TOKYO — Miwa Sado, a young journalist for Japan’s state-run broadcaster, spent the summer of 2013 frantically covering two local elections in Tokyo.
Over the course of a month, she clocked 159 hours of overtime. She rarely took weekends off. She worked until midnight nearly every night. On her birthday, June 26, she emailed her parents, who thought she sounded weak.
Not quite a month later, just days after the second election, she died of congestive heart failure. She was 31.
The case — the latest high-profile example of karoshi, or “death from overwork” — came to light only after the broadcaster, NHK, announced it this week.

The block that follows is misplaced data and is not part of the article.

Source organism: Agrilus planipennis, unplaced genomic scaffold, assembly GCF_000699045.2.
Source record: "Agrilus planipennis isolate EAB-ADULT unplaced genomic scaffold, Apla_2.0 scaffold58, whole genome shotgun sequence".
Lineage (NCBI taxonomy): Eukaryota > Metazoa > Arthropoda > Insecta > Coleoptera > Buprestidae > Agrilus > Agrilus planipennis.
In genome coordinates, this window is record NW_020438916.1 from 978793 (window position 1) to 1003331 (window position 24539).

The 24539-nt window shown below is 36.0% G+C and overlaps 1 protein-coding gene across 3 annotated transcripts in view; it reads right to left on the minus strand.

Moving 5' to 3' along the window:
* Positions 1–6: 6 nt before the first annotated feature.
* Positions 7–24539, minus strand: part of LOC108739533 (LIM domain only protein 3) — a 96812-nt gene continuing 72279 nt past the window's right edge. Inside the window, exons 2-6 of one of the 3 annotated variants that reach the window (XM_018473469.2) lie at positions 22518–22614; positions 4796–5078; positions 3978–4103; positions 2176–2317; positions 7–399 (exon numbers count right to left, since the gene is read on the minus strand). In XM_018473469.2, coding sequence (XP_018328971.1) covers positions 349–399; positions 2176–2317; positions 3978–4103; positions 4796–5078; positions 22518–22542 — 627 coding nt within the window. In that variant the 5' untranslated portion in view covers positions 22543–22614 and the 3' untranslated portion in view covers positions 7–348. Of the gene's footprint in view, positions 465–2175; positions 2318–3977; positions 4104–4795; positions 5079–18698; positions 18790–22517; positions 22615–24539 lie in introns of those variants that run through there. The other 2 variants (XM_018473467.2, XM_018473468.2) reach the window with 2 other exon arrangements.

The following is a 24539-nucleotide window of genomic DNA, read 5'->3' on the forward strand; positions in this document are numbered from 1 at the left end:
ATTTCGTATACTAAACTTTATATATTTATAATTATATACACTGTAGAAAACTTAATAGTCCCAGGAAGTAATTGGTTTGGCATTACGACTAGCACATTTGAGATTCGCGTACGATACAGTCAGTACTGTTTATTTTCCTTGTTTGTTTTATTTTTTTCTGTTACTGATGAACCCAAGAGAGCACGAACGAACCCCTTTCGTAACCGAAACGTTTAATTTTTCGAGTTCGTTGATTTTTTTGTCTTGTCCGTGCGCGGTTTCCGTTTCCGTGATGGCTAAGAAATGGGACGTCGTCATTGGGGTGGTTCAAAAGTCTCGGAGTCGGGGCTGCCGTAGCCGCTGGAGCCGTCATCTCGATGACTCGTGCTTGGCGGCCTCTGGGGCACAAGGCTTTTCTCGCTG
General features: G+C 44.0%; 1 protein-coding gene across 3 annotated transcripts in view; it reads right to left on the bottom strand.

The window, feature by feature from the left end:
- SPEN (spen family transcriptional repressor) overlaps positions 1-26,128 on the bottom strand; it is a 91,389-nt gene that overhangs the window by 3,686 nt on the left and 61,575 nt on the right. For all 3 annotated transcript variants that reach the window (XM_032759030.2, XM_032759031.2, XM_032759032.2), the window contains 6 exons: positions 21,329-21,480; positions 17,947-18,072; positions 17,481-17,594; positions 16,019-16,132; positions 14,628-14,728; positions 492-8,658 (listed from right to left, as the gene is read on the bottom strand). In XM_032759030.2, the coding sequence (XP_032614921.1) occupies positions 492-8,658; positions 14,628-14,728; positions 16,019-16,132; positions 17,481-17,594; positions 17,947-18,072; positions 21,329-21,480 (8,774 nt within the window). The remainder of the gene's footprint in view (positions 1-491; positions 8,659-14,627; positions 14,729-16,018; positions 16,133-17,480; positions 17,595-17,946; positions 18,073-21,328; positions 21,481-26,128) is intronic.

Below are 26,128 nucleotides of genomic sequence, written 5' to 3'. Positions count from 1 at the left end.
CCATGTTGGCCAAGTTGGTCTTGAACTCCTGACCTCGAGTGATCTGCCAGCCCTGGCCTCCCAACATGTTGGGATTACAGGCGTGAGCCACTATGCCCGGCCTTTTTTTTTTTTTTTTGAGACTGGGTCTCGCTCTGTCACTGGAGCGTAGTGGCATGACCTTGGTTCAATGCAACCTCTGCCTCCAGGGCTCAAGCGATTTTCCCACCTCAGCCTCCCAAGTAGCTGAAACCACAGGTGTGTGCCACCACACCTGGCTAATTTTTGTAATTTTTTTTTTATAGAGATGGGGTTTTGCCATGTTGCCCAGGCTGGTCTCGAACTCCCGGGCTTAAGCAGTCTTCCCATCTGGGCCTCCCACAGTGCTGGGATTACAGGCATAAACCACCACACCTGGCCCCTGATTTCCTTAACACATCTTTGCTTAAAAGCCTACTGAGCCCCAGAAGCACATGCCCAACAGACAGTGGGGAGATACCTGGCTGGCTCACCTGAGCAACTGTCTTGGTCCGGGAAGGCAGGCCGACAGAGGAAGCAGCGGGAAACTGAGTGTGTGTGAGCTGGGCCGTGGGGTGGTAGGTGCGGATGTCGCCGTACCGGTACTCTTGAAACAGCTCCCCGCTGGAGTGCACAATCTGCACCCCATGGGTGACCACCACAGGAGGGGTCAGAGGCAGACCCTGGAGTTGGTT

Karoshi became widely recognized as a phenomenon in the late 1980s, as stories of blue-collar employees keeling over at work appeared to expose a sinister side to Japan’s postwar economic miracle. Over the years, cases of karoshi have been reported among white-collar executives, automotive engineers and immigrant trainees.
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